Landfall: A Novel
- By Thomas Mallon
- 496 pp.
- Reviewed by Jennifer Bort Yacovissi
- February 25, 2019
This fictional tale of the Bush administration lacks many things — chief among them, a point.
Been longing for a fictionalized journey through the misty days of George W. Bush’s second term? Then, boy howdy, are you ever in luck. It’s all here in Landfall: Iraq and Katrina, Dick and Don, Condi and W., plus a whole host of other secondary and tertiary events and figures that will make you say, “Oh, that’s right; I forgot about that!”
Yes, it’s all here, yet a reader might be forgiven for wondering, “To what point?”
It is hard to know what story author Thomas Mallon is telling in this last of three presidential re-imaginings, which are being described as a loose trilogy. (The other two are Watergate, about Nixon’s presidency, of course, and Finale, about Reagan’s.)
He’s not writing political satire, which is good, since the current administration has fully ruined that genre for several generations to come. Nor is this any sort of alternate history treatment in which 1,800 people miraculously didn’t die in and around New Orleans in 2005.
It certainly is a Who’s Who of mid-2000s politico-celebrity Americana, as evidenced by the five-page list of “characters” in the front of the book, only a small percentage of whom are entirely fictional.
Of those, the two primary ones are Allie O’Connor and Ross Weatherall, who meet in 1978 as high schoolers in Lubbock, Texas, at a tiny campaign rally for George W. Bush in his failed bid for a congressional House seat. Ross is smitten with both Allie and W., but Allie’s family moves away shortly thereafter.
Fast-forward to early 2005, when Ross is a mid-level guy at the National Endowment for the Arts and Humanities with a failing marriage, and Allie is an unmarried civilian lawyer with the Army, helping to oversee the first post-Hussein elections. Ross remains a Bush supporter as he works on an NEAH project in New Orleans, while Allie is an outspoken proponent of getting the troop numbers in Iraq to zero.
Donald Rumsfeld, deciding it’s time to get out of Iraq, and knowing how W. listens to the women in his life, positions Allie so that she can offer Bush the same unvarnished assessments she’s given him. In the meantime, Allie and Ross reunite, which seems like a dream come true to Ross, until he realizes that Allie isn’t one to stick around for long.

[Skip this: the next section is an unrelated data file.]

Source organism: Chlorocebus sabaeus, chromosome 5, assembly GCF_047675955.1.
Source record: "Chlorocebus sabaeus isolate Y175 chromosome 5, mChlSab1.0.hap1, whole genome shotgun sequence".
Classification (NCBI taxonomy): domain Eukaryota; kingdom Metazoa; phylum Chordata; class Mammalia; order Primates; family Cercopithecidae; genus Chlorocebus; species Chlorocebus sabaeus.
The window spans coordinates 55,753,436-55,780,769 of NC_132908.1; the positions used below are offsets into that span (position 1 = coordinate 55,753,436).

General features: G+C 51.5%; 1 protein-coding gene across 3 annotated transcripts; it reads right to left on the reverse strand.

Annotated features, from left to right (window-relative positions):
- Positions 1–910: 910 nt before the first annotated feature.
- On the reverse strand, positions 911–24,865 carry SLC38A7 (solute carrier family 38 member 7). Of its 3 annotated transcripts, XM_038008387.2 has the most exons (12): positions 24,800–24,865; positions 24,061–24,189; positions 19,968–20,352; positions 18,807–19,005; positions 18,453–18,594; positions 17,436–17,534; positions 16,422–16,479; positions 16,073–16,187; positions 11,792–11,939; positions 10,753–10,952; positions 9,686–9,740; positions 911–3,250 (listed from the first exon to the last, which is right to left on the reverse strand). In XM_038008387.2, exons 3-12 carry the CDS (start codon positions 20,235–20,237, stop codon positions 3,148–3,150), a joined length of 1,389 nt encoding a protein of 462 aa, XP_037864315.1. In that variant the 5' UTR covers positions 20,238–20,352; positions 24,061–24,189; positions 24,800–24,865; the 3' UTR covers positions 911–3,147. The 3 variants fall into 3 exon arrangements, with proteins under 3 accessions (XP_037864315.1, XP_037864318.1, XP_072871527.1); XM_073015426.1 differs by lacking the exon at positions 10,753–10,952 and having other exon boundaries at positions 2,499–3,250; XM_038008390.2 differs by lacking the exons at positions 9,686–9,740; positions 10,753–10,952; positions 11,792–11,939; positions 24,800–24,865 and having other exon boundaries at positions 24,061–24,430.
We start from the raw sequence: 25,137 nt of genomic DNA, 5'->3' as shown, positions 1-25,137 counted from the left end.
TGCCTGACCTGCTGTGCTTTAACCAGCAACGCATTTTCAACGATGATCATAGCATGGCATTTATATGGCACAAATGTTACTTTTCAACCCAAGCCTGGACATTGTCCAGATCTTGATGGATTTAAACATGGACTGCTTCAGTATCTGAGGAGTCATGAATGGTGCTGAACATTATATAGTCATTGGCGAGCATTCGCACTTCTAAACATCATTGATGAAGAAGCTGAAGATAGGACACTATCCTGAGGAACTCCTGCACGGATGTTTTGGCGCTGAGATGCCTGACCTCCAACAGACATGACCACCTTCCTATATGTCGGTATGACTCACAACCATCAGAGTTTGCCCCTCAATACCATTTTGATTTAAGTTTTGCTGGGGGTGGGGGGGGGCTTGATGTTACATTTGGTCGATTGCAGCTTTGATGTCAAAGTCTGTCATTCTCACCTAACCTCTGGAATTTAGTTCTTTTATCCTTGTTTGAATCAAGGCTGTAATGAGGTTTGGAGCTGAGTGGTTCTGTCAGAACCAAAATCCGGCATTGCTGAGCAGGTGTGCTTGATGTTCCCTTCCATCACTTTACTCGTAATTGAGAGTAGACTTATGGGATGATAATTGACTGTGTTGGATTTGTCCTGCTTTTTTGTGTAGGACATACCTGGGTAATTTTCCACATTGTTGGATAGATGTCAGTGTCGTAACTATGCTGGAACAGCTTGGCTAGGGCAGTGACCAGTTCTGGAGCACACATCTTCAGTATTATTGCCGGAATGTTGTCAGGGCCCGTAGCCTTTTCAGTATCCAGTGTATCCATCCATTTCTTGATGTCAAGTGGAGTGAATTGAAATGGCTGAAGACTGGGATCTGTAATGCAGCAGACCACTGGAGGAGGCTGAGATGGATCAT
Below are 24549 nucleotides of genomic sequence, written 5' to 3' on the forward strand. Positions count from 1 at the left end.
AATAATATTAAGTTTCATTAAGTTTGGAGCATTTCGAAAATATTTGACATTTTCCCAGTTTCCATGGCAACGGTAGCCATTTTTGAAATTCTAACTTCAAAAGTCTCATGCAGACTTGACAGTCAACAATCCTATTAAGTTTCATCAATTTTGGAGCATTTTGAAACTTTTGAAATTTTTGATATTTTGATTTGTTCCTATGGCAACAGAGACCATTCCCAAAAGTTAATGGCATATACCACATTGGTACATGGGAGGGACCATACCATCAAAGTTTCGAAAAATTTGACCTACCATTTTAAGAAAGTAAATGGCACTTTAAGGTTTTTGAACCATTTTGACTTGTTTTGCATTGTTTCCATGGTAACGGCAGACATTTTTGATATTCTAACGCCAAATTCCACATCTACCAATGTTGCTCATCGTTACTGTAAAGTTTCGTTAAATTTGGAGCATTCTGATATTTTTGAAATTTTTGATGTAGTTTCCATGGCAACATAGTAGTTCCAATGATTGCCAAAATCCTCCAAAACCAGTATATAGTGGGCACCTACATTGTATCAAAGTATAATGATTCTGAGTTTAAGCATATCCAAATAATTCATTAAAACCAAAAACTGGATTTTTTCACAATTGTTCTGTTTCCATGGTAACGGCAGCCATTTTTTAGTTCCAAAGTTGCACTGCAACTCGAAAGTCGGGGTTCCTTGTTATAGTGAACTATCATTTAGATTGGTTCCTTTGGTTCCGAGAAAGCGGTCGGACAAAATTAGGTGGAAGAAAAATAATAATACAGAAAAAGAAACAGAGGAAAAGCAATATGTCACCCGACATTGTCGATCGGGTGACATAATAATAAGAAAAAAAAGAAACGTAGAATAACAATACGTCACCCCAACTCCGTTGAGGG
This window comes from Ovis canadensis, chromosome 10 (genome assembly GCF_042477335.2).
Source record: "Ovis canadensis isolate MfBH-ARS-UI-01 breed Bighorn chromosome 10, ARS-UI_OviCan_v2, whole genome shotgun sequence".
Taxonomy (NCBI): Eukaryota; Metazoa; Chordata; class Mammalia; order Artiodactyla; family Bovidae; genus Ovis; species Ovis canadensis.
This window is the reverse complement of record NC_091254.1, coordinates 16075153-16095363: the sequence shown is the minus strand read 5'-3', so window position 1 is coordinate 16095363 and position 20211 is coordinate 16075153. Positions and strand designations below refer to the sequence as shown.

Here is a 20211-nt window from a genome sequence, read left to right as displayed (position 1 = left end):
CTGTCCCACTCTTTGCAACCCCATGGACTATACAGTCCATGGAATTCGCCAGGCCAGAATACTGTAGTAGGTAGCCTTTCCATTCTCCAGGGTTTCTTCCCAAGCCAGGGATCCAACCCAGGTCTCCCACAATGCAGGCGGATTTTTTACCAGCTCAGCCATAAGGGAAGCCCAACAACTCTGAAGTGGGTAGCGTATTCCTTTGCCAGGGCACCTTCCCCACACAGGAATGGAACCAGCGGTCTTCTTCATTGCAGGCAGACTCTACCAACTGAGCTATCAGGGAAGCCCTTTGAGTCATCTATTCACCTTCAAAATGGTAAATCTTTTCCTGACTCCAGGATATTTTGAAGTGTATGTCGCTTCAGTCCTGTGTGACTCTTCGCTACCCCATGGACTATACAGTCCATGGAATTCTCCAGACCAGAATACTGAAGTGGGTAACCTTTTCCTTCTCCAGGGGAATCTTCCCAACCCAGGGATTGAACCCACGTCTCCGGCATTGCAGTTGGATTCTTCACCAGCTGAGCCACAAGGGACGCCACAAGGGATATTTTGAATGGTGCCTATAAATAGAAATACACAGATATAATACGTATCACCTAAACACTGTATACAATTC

Don’t be fooled into thinking this is Allie and Ross’ story, though; we spend practically as much time with former Texas governor Ann Richards and talk-show host Larry King as we do with the supposed protagonists. We don’t really get to know or understand them, so it’s hard to be invested, and they end up underdeveloped and fuzzy.
The same can’t be said for the nonfictional part of the cast. It takes a certain presumption, if not chutzpah, to use living public figures as characters in a novel, putting words in their mouths and thoughts in their heads — insecurities, grievances, petty vindictiveness. Especially when it comes to the real-life women in this novel, the characterizations read like a catty, behind-the-scenes exposé from a disaffected White House body man, as told to People magazine.
Perhaps surprisingly, Mallon treats George W. Bush largely with respect here, painting him with a level of depth and insight that eluded his popular image. But, true or not, there is a serious ick factor in putting Condi Rice in bed with Canadian foreign minister Peter MacKay, and it’s actually painful to read passages like this one:
“Bush again looked toward Condi, sensing how everywhere and nowhere she was these days…she still wanted to know what he thought before she’d think for herself. More and more she struck him as an isolated, artificial figure, with no place to go and nothing to contribute.”
There isn’t enough temporal distance between then and now to pull this off effectively, at least not in fiction.
It’s obvious that Mallon put in significant time in newspaper morgues and other archives, and one can imagine the day-by-day timeline that probably papered the walls of his writing space. But it gets old, the constant nudge-in-the-ribcage “remember this?” quality of trotting out the likes of Terri Schiavo, Rielle Hunter, Harriet Miers, and — oh, the prescience — “Brett Kavanaugh, the staff secretary” bringing news of Sandra Day O’Connor’s resignation from the Supreme Court.
In the fictional elements of Landfall, George W. Bush ends up being something of a yenta to Ross and Allie, maneuvering to help make sure they’re together for good. In case we miss the point, the author graciously spells it out for us:
“If he could help to solve their problems, writ small in the ink of a double catastrophe, maybe that could lead him toward a solution for the catastrophes themselves. Ridiculous, yes. But even so.”
Yes, even so.
Jennifer Bort Yacovissi’s debut novel, Up the Hill to Home, tells the story of four generations of a family in Washington, DC, from the Civil War to the Great Depression. Jenny is a member of PEN/America and the National Book Critics’ Circle and writes a monthly column and reviews regularly for the Independent. She served as chair of the 2017 and 2018 Washington Writers Conference and for several recent years was president of the Annapolis chapter of the Maryland Writers Association.